Thursday, November 6, 2008

Ten Reasons to Have an Author Visit Your Child's School

Having an author come to visit your child’s school is a wonderful thing. Here are ten reasons why:

1. When the school shows enthusiasm for an upcoming author visit, the students take the cue that books must be important. A buzz of excitement is created. Kids are then motivated to read that author's books in preparation for the visit.

2. When they meet an author, children discover that he/she is a real person, not just a name on a book cover. They then feel a more personal, human connection with books.

3. With advance notice, most authors in their presentations can address particular topics that highlight a school's individual literacy curriculum or program. For example, the "The Six Traits of Writing," or a literacy theme. This unites the teachers with the author in a common message.

4. The author visit is a break from the routine, a "surprise," a "celebration," a "special guest," and FUN associated with reading, rather than work.

5. The author's books can be sold, in many cases, at greatly reduced prices if a school purchases them in bulk for a visit. (Not required.) Or parents can order books in advance at deeply discounted rates. Then the students can go home with a lasting souvenir of the event, and even have it signed by the author they met. A further reading incentive!

6. Authors can provide teachers with additional activities or lesson plans that the children can use in class to build on the experience in the weeks after the visit is over.

7. Reluctant or at-risk readers can be motivated to read a book when they’ve met the author.

8. An author visit is an excellent way to kick off a literacy event, such as a book fair, a junior author's fair, a literacy night/week, or to reward students who have achieved reading goals.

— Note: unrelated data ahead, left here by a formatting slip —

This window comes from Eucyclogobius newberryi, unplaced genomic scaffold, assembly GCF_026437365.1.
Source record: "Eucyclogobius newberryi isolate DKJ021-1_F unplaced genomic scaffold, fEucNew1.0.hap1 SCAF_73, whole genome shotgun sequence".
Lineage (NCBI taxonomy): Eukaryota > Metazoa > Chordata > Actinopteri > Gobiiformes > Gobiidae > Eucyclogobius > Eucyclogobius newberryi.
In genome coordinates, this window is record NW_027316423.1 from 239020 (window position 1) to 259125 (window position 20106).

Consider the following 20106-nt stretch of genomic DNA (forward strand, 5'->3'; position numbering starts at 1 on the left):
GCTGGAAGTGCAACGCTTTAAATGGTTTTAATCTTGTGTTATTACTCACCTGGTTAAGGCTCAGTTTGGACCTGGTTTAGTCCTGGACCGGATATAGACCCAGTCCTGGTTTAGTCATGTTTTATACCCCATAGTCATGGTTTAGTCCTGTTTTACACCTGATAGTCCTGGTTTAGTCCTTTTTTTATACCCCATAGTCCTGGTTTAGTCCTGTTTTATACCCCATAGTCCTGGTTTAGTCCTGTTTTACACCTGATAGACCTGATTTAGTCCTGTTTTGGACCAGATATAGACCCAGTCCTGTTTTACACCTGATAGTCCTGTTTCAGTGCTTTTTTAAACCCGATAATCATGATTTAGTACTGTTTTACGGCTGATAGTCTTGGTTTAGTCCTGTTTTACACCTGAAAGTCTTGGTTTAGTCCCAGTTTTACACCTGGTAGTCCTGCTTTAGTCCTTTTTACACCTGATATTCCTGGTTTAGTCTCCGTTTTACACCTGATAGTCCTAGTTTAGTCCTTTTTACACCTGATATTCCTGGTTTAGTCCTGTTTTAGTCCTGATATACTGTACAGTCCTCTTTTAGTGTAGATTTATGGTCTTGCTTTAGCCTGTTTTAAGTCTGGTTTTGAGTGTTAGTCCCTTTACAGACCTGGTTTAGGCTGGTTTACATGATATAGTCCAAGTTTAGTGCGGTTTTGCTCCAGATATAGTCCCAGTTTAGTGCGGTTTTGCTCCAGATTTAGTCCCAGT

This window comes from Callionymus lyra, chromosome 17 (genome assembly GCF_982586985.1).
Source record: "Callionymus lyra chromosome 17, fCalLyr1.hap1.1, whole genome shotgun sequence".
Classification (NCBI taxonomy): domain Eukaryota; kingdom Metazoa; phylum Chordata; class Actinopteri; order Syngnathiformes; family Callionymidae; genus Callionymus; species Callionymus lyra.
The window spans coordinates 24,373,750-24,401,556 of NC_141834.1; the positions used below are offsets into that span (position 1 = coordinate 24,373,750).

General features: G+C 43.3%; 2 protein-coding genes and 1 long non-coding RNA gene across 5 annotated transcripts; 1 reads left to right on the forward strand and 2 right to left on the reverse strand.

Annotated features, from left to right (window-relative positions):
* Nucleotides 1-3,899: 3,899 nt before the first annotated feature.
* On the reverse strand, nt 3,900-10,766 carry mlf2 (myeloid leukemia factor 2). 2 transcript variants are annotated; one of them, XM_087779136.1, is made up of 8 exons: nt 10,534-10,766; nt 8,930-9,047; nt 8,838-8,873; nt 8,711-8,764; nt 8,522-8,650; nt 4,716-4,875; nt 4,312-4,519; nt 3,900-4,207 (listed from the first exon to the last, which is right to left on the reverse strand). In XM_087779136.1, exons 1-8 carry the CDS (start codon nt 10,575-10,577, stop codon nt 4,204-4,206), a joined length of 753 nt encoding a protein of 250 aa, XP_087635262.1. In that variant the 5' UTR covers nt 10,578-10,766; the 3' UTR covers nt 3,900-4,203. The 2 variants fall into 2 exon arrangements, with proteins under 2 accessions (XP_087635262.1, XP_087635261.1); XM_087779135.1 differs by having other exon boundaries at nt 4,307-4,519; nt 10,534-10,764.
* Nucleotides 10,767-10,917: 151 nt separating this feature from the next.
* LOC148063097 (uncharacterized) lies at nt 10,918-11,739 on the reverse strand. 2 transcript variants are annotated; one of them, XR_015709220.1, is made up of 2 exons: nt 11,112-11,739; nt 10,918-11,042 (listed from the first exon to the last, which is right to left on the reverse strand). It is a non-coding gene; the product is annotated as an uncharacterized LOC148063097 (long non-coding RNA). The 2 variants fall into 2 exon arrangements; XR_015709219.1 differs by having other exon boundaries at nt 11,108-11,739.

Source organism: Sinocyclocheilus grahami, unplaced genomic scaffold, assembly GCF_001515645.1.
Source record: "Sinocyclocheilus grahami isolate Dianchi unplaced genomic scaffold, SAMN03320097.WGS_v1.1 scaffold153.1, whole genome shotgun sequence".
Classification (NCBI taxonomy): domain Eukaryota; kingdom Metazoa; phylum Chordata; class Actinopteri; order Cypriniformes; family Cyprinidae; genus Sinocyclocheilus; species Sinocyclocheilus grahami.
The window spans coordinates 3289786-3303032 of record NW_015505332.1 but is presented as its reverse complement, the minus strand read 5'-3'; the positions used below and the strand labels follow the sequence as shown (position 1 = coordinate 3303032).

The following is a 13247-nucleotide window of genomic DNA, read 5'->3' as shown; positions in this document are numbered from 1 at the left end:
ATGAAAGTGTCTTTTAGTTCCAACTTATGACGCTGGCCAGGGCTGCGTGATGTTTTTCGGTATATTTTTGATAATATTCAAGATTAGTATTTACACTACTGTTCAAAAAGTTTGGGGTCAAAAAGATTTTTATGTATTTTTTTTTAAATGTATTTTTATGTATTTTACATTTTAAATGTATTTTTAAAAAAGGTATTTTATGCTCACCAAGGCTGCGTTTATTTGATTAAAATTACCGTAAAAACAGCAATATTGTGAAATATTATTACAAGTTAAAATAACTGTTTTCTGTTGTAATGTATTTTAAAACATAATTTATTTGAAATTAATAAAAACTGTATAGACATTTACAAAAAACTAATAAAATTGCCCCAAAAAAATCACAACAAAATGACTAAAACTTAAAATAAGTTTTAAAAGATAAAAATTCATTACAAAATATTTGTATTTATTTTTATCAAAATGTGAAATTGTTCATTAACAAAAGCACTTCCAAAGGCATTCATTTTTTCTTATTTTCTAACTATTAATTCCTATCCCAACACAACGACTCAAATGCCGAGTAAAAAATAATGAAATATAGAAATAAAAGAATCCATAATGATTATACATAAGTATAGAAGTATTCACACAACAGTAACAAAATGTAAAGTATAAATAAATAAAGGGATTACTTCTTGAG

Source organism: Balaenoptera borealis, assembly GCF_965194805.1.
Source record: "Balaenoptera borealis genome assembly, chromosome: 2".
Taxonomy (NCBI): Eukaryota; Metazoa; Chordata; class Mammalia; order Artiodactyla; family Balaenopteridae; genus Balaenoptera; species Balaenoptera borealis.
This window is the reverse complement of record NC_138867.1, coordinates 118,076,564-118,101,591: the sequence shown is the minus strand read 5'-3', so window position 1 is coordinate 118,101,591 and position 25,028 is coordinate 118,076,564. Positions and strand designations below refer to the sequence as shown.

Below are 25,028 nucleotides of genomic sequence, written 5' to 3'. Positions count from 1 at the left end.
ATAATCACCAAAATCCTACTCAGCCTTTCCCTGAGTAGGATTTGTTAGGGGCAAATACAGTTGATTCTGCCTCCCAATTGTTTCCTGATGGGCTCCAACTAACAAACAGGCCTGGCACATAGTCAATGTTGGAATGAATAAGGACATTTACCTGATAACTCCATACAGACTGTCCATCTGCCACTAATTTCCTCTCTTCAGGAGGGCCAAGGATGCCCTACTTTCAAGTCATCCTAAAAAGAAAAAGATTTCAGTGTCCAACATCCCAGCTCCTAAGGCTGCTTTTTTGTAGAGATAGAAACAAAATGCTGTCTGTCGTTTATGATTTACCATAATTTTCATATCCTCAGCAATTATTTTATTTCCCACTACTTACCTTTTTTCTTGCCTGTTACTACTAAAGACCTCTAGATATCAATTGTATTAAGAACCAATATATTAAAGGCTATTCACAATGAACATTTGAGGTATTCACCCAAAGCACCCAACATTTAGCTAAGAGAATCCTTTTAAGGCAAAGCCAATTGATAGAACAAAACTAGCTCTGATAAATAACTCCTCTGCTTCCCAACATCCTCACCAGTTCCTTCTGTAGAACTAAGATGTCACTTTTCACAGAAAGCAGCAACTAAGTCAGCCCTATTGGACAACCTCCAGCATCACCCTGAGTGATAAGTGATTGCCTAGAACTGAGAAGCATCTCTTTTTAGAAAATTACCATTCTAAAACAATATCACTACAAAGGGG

9. Authors who spend time at schools can teach children many things, like how to brainstorm ideas, get a creative stream flowing, and improve their reading/writing skills.

10. Authors can act as mentors to children by modeling goal-setting, hard work, and determination.

To learn about how to have an author visit your school, click here.

To book Kristyn Crow for a school visit, click here.

Read about one of my special school visits by clicking here.


My reason for this post--I went to an elementary school yesterday to do an author presentation. When I arrived at the school, the literacy facilitator warned me that there was a mother who was upset about my visit. She didn't know me at all, but just heard an author was coming to the school. She called the office and asked what the reason was for author visits. She felt that authors don't give a hoot about the students but only want to make a buck selling their books. She didn't think it was right for us to "peddle our wares" to the kids. I was told this angry mom planned to attend my assembly and might even "heckle" me.

Sheesh.

Well, I felt very sad about this. I'm sad there are people out there that misunderstand the purpose of an author visit. I spent more than a year on my presentation and had purchased some cool rhythm instruments to teach the children rhythm in language, which studies have shown can improve reading skills. My assemblies are a lot of fun for the kids, and other than read my books to them I do nothing to "peddle" my books. School visits rarely make an author lots of money in books sales. The experience is all about getting children excited about reading.

Fortunately, the assembly was a success and the kids had a lot of fun!! I don't know what happened to the disgruntled mom, but I think I may know why she's unhappy. There are some authors who are traveling around blitzing schools in a particular areas (free visits) where the emphasis is solely on advertising the books. I fear that these "free" visits might do some damage to other authors who aren't merely pushing book sales and could really use some compensation for their time and effort to prepare an educational presentation. I'll write more about the problem with "free" author visits later.

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